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Home Sellers and Rental Properties Welcome Job Market Improvement



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By : John Cutts    99 or more times read
Owner of rental properties, house sellers and other sectors of the housing industry in Ohio have welcomed the news that the job markets of some local areas are recording slight improvements. Home sales are also improving in certain counties, leading analysts to believe that the region is on its way towards a more stabilized housing market.

Although the number of bank owned homes in Cleveland and foreclosed properties in other parts of the state remains a major concern, certain areas are showing signs of recovery. In Trumbull County, home sales rose to 159 during the month of September 2010. August 2010 home sales in the county totaled 134, while 132 houses were sold in total during September 2009.

Prices of regular dwellings and Ohio bank owned properties improved in several areas as well. Trumbull median home prices are at $64,500 in September, which is significantly better than the average price of $58,000 recorded in August. However, it is lower than the September 2009 average price of 68,000.

Other signs of economic and housing market improvements can be seen in the county. Rental properties, home selling and sales tax receipts all showed better conditions compared with 2009. Consumers contributed total sales taxes of $1.73 million to the county's coffers in September. The amount is much better than the $1.61 million recorded in September 2009.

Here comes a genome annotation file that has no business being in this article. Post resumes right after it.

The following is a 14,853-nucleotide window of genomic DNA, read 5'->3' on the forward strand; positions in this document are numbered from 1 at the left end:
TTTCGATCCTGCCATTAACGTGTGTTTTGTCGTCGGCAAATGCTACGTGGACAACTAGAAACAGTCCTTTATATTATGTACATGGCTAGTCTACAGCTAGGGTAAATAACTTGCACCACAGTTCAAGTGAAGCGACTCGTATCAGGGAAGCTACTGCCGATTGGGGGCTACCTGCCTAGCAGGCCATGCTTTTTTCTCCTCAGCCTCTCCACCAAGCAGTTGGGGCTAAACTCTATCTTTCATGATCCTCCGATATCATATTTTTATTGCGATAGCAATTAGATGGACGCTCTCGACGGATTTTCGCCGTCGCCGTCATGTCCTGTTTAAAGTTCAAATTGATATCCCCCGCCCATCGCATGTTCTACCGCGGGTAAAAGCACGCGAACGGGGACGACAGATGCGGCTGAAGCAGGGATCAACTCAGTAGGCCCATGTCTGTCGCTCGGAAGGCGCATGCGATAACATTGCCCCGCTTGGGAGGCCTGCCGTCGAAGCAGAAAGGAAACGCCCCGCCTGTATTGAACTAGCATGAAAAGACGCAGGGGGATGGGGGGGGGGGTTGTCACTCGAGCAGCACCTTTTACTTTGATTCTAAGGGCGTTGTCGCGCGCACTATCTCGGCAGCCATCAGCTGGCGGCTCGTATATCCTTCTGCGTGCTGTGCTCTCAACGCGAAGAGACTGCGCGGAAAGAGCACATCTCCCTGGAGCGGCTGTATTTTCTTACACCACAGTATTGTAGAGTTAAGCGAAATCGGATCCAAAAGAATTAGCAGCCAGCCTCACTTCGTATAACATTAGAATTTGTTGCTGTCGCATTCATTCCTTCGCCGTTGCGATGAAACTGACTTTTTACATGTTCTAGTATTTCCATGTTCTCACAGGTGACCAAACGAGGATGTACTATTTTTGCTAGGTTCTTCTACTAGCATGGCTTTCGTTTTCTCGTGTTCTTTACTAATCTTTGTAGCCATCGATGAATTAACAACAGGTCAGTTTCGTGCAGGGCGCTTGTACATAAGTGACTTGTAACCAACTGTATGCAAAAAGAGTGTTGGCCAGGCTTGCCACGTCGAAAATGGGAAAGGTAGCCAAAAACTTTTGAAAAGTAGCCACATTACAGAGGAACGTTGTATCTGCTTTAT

The list of bank owned properties is expected to narrow in the coming months, with unemployment in Trumbull declining to 10.8% and to 11.5% in Warren County. The two local areas are showing the biggest economic, employment and housing market improvements among various locales in Ohio.

However, overall job market status still leaves a lot to be desired, according to local economists. The state's unemployment rate remains almost 40% above the level of job growth established more than ten years ago in 1999. The area's new unemployment claims also remain higher by 17.2% when compared with October 2000, the last month before job losses became a full blown problem in the state following the recession of the 2000s.

Despite the statewide need for more jobs, owners of rental properties and home sellers are optimistic that improvements in certain pockets of the state will eventually herald statewide economic growth and will bring in more homebuyers and renters in the region.
John Cutts has been educated in the finer points of the foreclosure market over 5 years.

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